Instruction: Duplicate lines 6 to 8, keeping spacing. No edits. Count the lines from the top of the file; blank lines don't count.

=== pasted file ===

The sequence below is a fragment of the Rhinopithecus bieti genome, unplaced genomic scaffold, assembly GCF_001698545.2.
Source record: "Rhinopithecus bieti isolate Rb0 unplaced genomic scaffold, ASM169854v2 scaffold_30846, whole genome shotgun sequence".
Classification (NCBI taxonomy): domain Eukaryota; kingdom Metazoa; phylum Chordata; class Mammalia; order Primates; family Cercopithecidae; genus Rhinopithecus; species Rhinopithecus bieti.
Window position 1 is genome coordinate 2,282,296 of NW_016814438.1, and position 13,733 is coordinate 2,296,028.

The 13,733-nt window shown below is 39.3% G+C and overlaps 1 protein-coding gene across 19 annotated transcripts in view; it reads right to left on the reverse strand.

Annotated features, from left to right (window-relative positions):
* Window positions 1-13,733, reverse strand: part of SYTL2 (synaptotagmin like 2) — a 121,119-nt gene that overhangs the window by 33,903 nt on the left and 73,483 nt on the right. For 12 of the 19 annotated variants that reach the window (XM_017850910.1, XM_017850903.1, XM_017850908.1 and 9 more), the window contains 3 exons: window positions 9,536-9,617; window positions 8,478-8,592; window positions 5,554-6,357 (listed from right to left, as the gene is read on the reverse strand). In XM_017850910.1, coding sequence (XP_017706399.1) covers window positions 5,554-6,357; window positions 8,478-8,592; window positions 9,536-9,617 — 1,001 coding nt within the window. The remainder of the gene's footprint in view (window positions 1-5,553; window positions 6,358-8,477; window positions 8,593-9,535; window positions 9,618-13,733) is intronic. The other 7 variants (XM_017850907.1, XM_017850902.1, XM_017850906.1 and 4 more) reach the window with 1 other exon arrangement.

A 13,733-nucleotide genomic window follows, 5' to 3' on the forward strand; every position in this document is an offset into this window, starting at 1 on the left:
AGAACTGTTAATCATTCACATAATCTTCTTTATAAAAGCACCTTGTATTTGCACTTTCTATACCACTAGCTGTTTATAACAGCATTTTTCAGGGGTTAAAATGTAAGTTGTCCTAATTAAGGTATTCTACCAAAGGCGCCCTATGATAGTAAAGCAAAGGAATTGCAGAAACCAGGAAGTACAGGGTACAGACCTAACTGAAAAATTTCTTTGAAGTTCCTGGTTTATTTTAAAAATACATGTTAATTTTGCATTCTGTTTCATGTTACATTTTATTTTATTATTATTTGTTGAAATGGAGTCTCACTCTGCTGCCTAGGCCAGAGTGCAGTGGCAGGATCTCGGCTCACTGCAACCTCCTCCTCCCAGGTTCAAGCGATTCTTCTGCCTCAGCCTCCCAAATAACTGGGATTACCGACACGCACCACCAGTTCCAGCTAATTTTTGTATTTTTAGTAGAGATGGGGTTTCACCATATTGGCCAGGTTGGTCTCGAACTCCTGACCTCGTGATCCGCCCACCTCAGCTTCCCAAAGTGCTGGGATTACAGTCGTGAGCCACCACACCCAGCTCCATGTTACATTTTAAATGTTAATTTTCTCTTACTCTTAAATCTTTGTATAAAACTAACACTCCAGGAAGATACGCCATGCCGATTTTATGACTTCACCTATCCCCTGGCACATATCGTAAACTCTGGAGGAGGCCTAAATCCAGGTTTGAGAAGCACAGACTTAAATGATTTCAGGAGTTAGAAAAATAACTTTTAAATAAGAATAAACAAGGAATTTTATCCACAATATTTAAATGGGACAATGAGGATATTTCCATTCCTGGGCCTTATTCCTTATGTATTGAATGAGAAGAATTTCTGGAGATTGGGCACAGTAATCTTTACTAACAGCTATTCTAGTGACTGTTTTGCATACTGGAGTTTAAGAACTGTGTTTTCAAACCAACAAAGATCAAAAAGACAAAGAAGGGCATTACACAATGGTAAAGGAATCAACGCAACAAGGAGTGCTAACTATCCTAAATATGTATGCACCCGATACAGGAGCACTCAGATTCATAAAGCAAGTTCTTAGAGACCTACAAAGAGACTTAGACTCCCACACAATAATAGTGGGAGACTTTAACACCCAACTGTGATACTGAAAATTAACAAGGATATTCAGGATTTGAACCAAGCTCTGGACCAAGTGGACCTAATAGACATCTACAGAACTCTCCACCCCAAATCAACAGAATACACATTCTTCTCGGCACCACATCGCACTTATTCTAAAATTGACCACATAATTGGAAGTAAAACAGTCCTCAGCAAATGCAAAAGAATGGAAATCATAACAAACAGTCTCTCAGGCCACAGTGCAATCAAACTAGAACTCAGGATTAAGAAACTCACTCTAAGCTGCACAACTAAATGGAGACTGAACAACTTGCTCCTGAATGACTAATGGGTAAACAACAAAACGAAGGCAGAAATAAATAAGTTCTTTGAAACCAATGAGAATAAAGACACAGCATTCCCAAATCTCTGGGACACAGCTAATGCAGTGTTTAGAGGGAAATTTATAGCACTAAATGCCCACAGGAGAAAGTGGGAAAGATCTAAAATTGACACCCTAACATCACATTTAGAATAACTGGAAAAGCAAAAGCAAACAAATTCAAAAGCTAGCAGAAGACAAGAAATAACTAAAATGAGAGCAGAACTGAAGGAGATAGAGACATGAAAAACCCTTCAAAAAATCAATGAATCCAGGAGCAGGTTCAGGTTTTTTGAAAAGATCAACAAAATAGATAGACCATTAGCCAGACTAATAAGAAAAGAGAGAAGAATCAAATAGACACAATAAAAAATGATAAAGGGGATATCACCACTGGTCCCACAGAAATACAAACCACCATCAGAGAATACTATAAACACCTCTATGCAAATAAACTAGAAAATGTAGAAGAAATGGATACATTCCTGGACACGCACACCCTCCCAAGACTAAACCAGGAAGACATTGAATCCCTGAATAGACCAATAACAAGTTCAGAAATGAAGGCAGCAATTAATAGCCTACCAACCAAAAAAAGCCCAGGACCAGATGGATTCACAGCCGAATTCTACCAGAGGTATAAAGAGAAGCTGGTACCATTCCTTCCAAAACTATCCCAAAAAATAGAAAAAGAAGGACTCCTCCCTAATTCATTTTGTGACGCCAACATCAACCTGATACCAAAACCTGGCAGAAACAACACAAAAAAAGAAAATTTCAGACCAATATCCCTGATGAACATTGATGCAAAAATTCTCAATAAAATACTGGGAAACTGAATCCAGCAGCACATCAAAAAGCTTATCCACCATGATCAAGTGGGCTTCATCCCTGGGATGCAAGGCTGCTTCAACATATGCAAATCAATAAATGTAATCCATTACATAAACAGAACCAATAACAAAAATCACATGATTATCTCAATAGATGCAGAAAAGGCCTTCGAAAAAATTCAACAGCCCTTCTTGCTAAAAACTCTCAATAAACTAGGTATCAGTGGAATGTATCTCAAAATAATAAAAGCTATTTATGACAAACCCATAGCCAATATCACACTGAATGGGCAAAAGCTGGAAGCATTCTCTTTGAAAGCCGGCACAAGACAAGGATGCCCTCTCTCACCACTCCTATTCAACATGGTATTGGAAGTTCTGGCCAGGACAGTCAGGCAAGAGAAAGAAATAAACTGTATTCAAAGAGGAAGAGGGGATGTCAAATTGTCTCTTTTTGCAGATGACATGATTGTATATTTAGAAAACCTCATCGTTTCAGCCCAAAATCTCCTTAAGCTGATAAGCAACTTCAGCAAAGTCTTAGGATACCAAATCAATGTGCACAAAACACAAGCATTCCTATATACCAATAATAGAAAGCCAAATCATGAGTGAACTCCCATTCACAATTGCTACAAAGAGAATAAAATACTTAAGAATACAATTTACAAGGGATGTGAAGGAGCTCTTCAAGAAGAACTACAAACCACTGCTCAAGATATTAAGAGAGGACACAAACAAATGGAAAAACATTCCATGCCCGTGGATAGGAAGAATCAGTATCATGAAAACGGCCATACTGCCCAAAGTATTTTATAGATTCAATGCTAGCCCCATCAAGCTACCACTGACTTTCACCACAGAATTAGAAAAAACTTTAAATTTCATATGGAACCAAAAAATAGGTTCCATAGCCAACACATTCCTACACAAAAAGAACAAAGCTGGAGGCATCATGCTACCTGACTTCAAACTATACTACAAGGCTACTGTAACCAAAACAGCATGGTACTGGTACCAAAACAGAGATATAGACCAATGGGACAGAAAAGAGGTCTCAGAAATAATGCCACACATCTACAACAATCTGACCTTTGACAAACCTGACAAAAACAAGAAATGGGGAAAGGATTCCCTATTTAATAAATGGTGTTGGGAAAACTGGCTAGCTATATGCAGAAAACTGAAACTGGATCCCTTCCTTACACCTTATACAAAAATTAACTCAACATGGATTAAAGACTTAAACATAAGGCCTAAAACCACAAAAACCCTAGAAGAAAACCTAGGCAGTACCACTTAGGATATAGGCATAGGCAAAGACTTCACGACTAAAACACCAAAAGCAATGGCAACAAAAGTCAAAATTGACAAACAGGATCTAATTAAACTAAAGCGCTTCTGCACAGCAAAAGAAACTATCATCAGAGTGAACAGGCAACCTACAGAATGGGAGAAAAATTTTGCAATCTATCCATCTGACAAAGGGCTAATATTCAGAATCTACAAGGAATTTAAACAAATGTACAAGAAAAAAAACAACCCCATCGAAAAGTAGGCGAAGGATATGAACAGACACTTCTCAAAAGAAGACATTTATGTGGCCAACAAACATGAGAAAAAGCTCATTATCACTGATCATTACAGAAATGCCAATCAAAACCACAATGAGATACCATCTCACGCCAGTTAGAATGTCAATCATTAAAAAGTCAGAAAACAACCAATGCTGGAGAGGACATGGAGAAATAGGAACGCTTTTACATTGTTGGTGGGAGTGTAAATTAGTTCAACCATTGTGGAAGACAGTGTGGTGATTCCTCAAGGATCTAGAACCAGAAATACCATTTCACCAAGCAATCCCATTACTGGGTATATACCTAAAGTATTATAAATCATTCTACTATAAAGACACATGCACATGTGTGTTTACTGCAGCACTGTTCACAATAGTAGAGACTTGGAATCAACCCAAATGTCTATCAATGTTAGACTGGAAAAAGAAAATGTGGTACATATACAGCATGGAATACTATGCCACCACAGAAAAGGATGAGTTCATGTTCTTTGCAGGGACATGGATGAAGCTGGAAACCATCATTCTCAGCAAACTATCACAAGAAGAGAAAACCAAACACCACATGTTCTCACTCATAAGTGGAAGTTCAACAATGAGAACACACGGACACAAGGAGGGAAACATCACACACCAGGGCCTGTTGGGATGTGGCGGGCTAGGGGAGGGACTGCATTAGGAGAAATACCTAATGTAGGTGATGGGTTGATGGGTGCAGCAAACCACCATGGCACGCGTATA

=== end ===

Annotated features, from left to right (window-relative positions):
* Window positions 1-13,733, reverse strand: part of SYTL2 (synaptotagmin like 2) — a 121,119-nt gene that overhangs the window by 33,903 nt on the left and 73,483 nt on the right. For 12 of the 19 annotated variants that reach the window (XM_017850910.1, XM_017850903.1, XM_017850908.1 and 9 more), the window contains 3 exons: window positions 9,536-9,617; window positions 8,478-8,592; window positions 5,554-6,357 (listed from right to left, as the gene is read on the reverse strand). In XM_017850910.1, coding sequence (XP_017706399.1) covers window positions 5,554-6,357; window positions 8,478-8,592; window positions 9,536-9,617 — 1,001 coding nt within the window. The remainder of the gene's footprint in view (window positions 1-5,553; window positions 6,358-8,477; window positions 8,593-9,535; window positions 9,618-13,733) is intronic. The other 7 variants (XM_017850907.1, XM_017850902.1, XM_017850906.1 and 4 more) reach the window with 1 other exon arrangement.

A 13,733-nucleotide genomic window follows, 5' to 3' on the forward strand; every position in this document is an offset into this window, starting at 1 on the left: